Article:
It seems like a lifetime ago that the announcement was made regarding a sequel to 1986’s ‘Top Gun’. Since then the long awaited sequel has shifted several times. Most of them due to the pandemic. Just to give you an idea, the first trailer alone was released almost three years ago. Well the time has finally come for ‘Top Gun: Maverick‘ to land in theaters over Memorial Day Weekend.
Set around present day, the sequel sees Pete “Maverick” Mitchell (once again played by Tom Cruise) in his element testing aircrafts. When a request sends him back to TOPGUN he finds himself teaching a new team of aviators for a mission even he isn’t prepared for. The newest installment sees the return of Lieutenant Tom “Iceman” Kazansky (Val Kilmer) and introduces Bradley “Rooster” Bradshaw (Miles Teller), Hangman (Glen Powell), Phoenix (Monica Barbaro), Penny (Jennifer Connelly) and Cyclone (Jon Hamm).
It goes without saying that the original movie is full of 80s cheese. From the characters all the way down tot he dialogue, ‘Top Gun’ screams 1980s. So, when the news broke about a sequel it got people wondering how you do a sequel. Do you switch tones and make it a serious action flick or lean into that 80s feel of the first one? Most importantly, what do you do with the leading character? How do you justify a continuation of Maverick’s story?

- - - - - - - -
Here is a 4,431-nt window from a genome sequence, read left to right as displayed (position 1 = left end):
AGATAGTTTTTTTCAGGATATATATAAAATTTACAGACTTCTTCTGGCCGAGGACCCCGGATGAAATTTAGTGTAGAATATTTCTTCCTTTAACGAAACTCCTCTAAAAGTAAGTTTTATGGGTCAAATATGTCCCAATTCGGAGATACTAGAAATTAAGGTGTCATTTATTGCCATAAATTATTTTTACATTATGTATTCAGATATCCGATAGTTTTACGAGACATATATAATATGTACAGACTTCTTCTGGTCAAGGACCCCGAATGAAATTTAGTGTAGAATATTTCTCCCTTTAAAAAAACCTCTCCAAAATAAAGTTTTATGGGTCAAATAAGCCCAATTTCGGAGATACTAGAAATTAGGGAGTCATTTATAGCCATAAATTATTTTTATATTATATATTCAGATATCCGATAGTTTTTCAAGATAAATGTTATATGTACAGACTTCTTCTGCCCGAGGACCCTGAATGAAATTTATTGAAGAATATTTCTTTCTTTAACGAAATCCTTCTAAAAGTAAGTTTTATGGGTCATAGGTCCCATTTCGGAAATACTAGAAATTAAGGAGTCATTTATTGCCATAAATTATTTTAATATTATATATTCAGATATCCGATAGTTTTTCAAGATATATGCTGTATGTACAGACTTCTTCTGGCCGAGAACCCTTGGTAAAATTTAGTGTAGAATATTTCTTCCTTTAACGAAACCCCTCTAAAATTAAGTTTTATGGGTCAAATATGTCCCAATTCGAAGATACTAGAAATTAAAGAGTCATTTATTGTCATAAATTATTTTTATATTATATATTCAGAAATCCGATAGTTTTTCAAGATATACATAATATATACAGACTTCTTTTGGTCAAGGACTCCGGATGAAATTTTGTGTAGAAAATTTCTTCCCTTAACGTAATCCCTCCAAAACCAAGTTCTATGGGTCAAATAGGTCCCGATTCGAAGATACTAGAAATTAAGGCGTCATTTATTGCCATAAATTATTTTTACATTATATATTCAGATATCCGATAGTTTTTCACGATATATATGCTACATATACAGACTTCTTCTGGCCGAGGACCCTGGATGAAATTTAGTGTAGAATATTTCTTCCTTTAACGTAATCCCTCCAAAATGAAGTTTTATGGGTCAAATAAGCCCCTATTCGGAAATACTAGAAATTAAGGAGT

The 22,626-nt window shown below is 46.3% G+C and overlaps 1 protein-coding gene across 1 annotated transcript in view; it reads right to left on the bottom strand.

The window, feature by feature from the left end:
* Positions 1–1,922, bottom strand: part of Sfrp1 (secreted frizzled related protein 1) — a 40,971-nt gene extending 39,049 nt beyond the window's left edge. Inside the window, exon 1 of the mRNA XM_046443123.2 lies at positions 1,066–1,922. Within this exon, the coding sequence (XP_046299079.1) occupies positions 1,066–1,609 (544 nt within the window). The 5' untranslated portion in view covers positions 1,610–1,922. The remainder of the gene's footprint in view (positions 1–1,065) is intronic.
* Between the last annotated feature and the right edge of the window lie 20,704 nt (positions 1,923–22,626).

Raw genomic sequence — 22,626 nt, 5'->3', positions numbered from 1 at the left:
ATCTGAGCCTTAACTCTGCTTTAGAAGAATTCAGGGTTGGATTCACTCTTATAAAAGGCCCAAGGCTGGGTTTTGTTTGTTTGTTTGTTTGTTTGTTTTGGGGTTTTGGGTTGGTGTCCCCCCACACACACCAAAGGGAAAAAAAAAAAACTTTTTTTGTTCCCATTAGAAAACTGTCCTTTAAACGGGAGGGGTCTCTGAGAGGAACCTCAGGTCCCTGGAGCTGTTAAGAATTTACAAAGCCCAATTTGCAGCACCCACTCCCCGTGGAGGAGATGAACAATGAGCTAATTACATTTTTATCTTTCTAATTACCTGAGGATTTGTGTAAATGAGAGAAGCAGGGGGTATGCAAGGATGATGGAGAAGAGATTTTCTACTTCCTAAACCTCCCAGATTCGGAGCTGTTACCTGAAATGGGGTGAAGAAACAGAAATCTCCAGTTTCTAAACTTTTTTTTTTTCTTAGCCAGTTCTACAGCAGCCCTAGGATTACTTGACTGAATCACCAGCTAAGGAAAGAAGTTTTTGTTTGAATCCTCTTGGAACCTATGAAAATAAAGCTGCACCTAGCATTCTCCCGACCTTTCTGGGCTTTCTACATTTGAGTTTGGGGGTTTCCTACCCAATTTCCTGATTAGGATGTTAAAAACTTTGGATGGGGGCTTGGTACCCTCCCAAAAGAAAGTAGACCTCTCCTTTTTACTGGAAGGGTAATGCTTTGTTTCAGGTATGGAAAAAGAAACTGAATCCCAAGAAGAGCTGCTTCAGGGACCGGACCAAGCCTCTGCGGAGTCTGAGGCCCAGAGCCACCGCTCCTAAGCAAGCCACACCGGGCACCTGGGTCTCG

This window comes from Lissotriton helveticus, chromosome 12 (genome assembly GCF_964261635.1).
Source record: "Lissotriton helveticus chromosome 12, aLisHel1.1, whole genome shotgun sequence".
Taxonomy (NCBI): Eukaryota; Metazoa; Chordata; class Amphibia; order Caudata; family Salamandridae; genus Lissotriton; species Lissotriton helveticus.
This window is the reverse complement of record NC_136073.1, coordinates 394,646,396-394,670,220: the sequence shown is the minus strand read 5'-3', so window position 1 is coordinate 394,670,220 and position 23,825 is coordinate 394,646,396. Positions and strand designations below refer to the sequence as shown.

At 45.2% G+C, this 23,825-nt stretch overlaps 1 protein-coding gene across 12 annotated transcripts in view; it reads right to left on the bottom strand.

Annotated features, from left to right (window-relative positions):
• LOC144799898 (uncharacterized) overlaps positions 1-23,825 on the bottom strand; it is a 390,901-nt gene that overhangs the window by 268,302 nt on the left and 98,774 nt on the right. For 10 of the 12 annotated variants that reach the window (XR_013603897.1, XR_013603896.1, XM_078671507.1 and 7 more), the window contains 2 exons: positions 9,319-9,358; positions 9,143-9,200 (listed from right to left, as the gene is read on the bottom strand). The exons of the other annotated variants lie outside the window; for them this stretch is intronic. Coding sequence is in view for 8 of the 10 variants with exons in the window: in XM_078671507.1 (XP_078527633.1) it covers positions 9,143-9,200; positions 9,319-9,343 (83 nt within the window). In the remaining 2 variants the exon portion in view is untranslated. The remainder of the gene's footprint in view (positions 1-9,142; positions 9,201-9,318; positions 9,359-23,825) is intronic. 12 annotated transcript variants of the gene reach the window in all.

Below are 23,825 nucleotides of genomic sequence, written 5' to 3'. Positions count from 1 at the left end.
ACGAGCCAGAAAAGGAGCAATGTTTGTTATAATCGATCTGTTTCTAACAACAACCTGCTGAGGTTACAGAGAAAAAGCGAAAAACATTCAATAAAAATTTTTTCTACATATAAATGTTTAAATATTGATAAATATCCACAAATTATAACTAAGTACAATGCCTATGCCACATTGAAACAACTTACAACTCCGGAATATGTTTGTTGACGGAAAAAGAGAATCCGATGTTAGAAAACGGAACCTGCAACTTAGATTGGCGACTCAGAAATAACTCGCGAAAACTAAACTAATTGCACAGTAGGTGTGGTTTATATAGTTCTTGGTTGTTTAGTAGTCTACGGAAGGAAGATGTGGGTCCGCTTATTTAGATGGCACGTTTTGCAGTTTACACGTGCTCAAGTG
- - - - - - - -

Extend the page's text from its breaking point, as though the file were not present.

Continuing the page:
Somehow, ‘Top Gun: Maverick’ finds a way to mix the nostalgia (yes, even the cheesy 80s dialogue) of the first, create a strong story for Cruise’s character and gives audiences some edge of your seat aerial action that are reminiscent of blockbusters of the past.
From the first second of this film you are immediately hit with a piece of nostalgia that I didn’t expect to hit me in a way that it did. I got goosebumps and had a smile from ear to ear for the first 2 minutes. On several occasions, the blast of nostalgia and callbacks throughout hit you when you least expect it. There’s a certain thing that is done very early on that took me by surprise and yes I’m going to be vague to keep these moments as impactful as possible for audiences.
Any doubt about whether or not a sequel was necessary quickly vanished. Maverick is given a story that feels like the only possible continuation for this character. It explains where he is and why he’s here and if this story had been attempted even 15 years ago, it wouldn’t work the way it does here. Tom Cruise unsurprisingly slips right back into this role and picks up the charisma and wit that won fans over more than 30 years ago while also bringing a new level of depth to the character as he continues to grapple with the past. More on that in a bit.
The new team of aviators also play their parts well. There’s not a whole lot of time to establish each of them but thankfully a strong dynamic between the group make it easy to enjoy their presence onscreen. Glen Powell in particular steals the scenes as Hangman who some might consider to be Iceman 2.0 but it works in a way that doesn’t impede on the story.